9 Matching Annotations
  1. Mar 2020
    1. More on philosophies of copyright

      In document "2.1 Copyright Basics", under section "Purpose of Copyright", the course material includes some paragraphs about philosophies of copyright: the utilitarian and the philosophy based on author's rights.

      For this section, I'd like to recommend a non-North American text, called "Discutiendo la regulación del acceso a la cultura: Una sistematización de los argumentos críticos de la Propiedad Intelectual" ("Discussing the regulation of access to culture: A systematization of the critical arguments of Intellectual Property").

      This paper, by Mariano Zukerfeld, is in Spanish and is published under copyright, but it is legally available online on e-TCS website: https://e-tcs.org/wp-content/uploads/2011/11/Discutiendo-la-regulaci%C3%B3n-del-acceso-a-la-cultura.pdf

      The paper systematize arguments that criticize intellectual property from very different political-philosophical theories, from liberalism and libertarianism, to Keynesianism and Marxism.

    2. limitations and exceptions to copyright

      For the document "2.4 Exceptions and Limitations to Copyright", I'd like to recommend to add more information and sources about limitations and exceptions in non-North American countries. For example, there is a paper called "Situación de las excepciones y limitaciones a los Derechos de Autor en los países del MERCOSUR desde la perspectiva del acceso al conocimiento y a la cultura" ("Situation of exceptions and limitations to Copyright in MERCOSUR countries from the perspective of access to knowledge and culture"), by Patricia Díaz Charquero, under a CC BY-SA license. This paper explains limitations and exceptions to copyright from the perspective of Human Rights, and discusses the general lack of L&E in South American countries.

      The paper is available on: http://repositorio.cfe.edu.uy/handle/123456789/133?show=full

    3. More information about the public domain

      In the document "2.3 The Public Domain", I'd suggest to add a brief paragraph about the fact that, due to the Berne Convention, new works enter the public domain every year on the same date: January 1st. That date is called "Public Domain Day" and is celebrated around the world.

      The "Public Domain Day" Wikipedia article (CC BY-SA) is very helpful: https://en.wikipedia.org/wiki/Public_Domain_Day

      Also the website "Public Domain Day International - Global celebrations of the liberation of works", by Sebastiaan ter Burg, informs about PD Day celebrations around the world: https://www.pdday.org/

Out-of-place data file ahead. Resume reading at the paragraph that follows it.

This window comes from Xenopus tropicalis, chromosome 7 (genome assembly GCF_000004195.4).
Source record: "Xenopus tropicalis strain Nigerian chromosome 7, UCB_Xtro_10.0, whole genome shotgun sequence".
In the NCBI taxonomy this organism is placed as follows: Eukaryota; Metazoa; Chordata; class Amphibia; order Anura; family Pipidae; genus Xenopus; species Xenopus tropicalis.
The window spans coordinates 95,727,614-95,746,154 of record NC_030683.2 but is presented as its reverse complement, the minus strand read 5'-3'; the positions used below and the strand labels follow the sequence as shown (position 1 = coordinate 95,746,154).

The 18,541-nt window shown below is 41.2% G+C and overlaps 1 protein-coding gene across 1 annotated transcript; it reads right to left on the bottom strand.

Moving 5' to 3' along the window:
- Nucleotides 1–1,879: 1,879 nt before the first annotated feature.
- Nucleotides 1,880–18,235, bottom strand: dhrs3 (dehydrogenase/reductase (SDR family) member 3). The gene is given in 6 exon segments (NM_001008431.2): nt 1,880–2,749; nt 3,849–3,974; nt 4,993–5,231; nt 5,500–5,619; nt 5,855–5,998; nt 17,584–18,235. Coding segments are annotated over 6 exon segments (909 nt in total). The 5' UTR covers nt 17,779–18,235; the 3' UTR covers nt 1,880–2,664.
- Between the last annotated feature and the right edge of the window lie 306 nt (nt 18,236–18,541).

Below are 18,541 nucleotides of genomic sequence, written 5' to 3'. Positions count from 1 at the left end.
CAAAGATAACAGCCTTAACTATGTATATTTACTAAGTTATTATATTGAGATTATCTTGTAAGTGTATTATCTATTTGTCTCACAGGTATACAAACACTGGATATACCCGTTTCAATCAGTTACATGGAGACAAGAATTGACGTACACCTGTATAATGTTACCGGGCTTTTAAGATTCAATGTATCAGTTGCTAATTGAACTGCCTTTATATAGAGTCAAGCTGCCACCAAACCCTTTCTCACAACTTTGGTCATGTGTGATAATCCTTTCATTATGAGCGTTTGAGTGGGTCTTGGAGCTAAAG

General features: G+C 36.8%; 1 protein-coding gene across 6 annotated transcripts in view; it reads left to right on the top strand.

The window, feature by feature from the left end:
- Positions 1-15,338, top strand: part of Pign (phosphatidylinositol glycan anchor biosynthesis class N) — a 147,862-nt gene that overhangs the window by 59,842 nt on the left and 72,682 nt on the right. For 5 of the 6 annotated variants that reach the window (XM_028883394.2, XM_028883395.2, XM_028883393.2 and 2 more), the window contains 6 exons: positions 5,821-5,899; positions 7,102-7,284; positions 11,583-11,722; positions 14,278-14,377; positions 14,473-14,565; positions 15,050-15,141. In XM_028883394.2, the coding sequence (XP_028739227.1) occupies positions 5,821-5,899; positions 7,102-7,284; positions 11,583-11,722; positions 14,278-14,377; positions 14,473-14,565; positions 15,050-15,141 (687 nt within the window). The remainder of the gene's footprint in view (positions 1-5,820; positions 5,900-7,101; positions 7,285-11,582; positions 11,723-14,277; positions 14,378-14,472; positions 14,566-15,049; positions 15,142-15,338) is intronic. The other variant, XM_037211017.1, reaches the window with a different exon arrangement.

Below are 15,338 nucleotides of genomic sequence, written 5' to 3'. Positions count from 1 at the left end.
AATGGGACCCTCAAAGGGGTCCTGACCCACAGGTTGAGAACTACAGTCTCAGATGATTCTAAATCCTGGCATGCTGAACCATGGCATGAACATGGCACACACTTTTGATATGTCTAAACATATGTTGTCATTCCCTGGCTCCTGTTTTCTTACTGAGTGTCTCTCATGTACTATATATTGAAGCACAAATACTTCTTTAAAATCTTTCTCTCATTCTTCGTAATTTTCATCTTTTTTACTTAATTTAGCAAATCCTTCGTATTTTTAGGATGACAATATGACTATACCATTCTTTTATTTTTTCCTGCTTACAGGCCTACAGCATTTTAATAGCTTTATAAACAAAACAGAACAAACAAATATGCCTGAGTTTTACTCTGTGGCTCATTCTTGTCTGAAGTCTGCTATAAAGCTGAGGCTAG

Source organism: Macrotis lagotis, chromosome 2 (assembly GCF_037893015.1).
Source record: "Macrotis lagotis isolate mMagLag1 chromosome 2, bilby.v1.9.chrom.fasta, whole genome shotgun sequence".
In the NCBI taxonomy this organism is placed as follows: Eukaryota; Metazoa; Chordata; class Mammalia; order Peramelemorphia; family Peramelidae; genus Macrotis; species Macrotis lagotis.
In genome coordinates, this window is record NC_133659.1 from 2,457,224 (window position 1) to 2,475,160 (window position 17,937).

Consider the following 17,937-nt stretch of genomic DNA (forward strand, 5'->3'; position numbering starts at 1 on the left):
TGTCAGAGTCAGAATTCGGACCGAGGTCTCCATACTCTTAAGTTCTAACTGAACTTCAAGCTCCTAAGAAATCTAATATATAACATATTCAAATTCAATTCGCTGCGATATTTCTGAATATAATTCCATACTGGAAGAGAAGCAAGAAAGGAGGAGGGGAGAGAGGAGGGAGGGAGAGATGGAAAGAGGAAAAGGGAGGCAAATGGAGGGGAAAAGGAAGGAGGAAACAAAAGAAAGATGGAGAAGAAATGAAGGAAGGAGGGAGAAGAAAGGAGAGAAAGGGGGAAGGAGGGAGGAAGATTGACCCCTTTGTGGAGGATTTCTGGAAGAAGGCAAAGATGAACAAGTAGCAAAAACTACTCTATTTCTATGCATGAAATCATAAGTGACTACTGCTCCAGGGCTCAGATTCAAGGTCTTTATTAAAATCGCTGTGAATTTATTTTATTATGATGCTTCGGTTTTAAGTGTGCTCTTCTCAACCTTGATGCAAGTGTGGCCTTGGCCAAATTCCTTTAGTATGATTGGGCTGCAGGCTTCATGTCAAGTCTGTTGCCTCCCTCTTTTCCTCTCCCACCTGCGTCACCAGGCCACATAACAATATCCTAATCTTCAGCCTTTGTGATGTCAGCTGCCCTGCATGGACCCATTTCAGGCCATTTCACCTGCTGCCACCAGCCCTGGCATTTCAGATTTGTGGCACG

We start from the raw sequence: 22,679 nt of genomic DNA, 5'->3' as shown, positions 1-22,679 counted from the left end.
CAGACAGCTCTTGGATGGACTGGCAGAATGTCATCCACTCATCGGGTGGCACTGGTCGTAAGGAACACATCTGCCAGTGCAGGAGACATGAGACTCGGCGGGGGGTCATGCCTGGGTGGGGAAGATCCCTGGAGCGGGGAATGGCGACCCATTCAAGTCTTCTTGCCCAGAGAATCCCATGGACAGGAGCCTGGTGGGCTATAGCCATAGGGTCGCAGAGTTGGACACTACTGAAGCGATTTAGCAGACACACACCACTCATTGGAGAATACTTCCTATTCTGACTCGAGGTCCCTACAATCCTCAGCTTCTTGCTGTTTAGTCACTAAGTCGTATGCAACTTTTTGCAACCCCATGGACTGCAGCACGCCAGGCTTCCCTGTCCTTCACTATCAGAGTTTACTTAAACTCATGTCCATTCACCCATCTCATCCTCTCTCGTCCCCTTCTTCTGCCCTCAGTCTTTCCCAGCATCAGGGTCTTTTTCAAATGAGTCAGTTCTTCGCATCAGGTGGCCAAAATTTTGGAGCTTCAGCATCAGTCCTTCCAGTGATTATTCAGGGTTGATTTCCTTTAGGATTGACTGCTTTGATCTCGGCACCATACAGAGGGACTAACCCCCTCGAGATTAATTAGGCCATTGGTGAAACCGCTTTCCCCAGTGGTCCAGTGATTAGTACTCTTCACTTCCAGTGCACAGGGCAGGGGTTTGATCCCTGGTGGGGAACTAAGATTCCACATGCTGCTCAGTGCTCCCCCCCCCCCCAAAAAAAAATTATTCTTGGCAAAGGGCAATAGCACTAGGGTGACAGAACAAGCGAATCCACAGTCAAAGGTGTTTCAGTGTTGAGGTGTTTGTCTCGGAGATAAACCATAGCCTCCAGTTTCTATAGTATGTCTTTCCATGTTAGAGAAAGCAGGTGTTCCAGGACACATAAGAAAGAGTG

1. Frequently Asked Questions by Creative Commons

      For non-North American learners, specifically Latin-Americans interested in CC licenses, I'd like to recommend the CC Argentina FAQs. These FAQs are very complete and they range from simple questions to more advanced ones.

      CC Argentina's FAQs, under a CC BY-SA license, are available on: http://creativecommons.org.ar/faq.html

      An adapted version is also available on CC Uruguay's website, under a CC BY-SA license: http://www.creativecommons.uy/preguntas-frecuentes/

    2. Additional Resources

      For document "3.3 License Types", under section "Commercial vs. noncommercial use,", I'd like to suggest adding the essay "Free knowledge based on Creative Commons licenses: Consequences, risks and side-effects of the license module 'non-commercial use only – NC'", by John H. Weitzmann, licensed under CC BY-SA: https://meta.wikimedia.org/wiki/Free_knowledge_based_on_Creative_Commons_licenses

      This essay is very helpful to discuss some possible disadvantages of using the NC clause.

    3. 3 Steps for Licensing Your 3d Printed Stuff

      I found Michael Weinberg's article about 3D printed stuff very helpful. In particular, the article explains very clearly why 3D scans of monuments, sculptures and architectural works in the public domain don't have copyright (they are faithful reproductions of existing works, not new works), and therefore shouldn't be licensed under CC.

      (This note refers to Document "3.2 License Scope", under the section "Because copyright does not apply in those scenarios, CC licenses don’t either.")

    1. Additional Resources

      In document "5.1 OER, Open Textbooks, and Open Courses", under section "Open Educational Resources (a very brief timeline)", I'd suggest to add a mention to Open Education Week, founded in 2013 by the Open Education Consortium. The Open Education Week takes place every year: it is set of events around the world to raise awareness about OER and other aspects of Open Education.

      The Open Education Week website, licensed under CC BY, is available here: https://www.openeducationweek.org

    1. Additional details on the court cases in section 4.2:

      I found the details about court cases very helpful, because they bring a clear understanding of some very subtle aspects of CC license clauses, like NC. These cases also set a precedent not just for the US, but for other countries where in the future might arise similar cases.

    1. More information

      In the document "1.2: Creative Commons Today", under the section "Creative Commons: The Movement", I suggest to add, along with other open movements, a mention to Free and Open Source Hardware. The Wikipedia article "Open-source hardware" (CC BY-SA) is quite complete: https://en.wikipedia.org/wiki/Open-source_hardware

      Open Harware is a really relevant movement, with includes fantastic projects like RepRap, DIY Book Scanner, and others. And it is fully aligned with the values of Creative Commons and free culture.